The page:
I do not see why, what I am proposing, does not achieve the same objective. In fact, I think aligns much better all stakeholders (team and token holders) by focusing on growing the treasury. Higher the treasury, higher rewards for stakers and healthier the treasury for further investments.
You are considering just as temporary, I think should be considered as an option to compete with your proposal.
Adopting a similar solution that redistributes the 10% revenue generated by Keepers would be an organic KPI, connecting the two main actors of the ROOK ecosystem: the keepers and the token holders.
The two main actors of the ROOK ecosystem are not keepers and token holders, they are keepers and users. Legal questions aside, the biggest problem with the old staking model was not low APY or burn rate, it was the fact that staking did nothing to drive protocol usage, while parasitically drawing value away from actual users.
While we believe that incentivization is not a long-term solution and should be treated as a marketing expense to attract users, an incentivized staking mechanism could result in lower token volatility and be a first step in redistributing a portion of the protocol’s value to the stakers.
For the first several months of after the Coordination Game launch, we did basically exactly this. At the time we had a large position in CVX from KIP-5. For a long time, all the yield from the CVX position was used for ROOK buybacks, and the ROOK was distributed to the staking pool to boost APY. This again did basically nothing to drive actual protocol usage.
Orderflow/transaction flow through the coordinator is by far the most important KPI, everything else comes secondary. Any change to tokenomics which does not directly incentivize usage of the protocol makes no sense. Any staking model which distributes value to stakers should do so in a way which requires usage of the protocol. For example, the idea of increasing your own percentage of the bid distribution based on how much you’ve staked has been thrown around in the past.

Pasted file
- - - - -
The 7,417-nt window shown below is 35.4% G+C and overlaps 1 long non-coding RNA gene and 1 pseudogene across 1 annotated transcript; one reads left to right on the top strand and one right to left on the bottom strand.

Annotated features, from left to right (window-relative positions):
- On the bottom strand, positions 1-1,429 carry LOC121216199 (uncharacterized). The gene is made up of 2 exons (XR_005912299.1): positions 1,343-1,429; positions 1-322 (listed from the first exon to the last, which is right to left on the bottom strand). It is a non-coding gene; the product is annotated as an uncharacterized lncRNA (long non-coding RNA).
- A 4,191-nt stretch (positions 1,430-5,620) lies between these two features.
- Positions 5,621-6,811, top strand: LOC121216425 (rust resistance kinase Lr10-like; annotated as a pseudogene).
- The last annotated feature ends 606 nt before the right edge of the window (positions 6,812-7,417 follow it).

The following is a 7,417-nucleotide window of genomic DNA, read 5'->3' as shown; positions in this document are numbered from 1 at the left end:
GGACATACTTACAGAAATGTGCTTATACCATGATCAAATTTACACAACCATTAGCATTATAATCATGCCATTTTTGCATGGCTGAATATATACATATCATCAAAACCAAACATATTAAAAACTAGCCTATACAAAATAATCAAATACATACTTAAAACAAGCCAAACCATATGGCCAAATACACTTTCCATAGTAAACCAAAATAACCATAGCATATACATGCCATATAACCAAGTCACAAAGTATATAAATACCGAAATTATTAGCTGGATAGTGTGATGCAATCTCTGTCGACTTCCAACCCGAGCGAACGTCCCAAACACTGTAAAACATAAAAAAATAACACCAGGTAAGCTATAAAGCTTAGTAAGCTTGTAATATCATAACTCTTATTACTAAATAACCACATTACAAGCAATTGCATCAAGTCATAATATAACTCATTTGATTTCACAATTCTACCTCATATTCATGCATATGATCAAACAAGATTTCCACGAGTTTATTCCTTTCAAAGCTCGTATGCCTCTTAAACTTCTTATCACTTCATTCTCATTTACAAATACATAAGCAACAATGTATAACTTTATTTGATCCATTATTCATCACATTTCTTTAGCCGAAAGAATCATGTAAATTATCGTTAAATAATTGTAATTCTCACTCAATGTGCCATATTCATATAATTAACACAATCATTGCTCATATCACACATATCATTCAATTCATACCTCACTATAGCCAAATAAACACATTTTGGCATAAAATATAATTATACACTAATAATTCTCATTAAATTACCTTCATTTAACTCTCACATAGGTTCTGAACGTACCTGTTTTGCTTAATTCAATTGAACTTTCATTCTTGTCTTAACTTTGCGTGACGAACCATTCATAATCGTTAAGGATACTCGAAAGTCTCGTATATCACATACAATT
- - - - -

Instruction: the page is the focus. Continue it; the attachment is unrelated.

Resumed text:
As a sophon, I will not recommend any proposal to implement a buyback or staking model which results in tokenholders passively drawing value from protocol usage without necessarily participating themselves
The two main actors of the ROOK ecosystem are not keepers and token holders, they are keepers and users
As a sophon, I will not recommend any proposal to implement a buyback or staking model which results in tokenholders passively drawing value from protocol usage without necessarily participating themselves @Pai-Sho
Given that Rook is a DAO-based project, the token and its holders should be central to the architecture of the protocol. As you have pointed out, neither keepers nor users need to interact with ROOK throughout their entire user journey after the implementation of KIP-35. This suggests that Rook could easily transition from a token-based project to an equity-based one.
We acknowledge your concerns, however, as a sophon, we were hoping that you could offer potential solutions to address the main issues raised by us and other community members surrounding the flawed token model and the prevalent negative sentiment among token holders.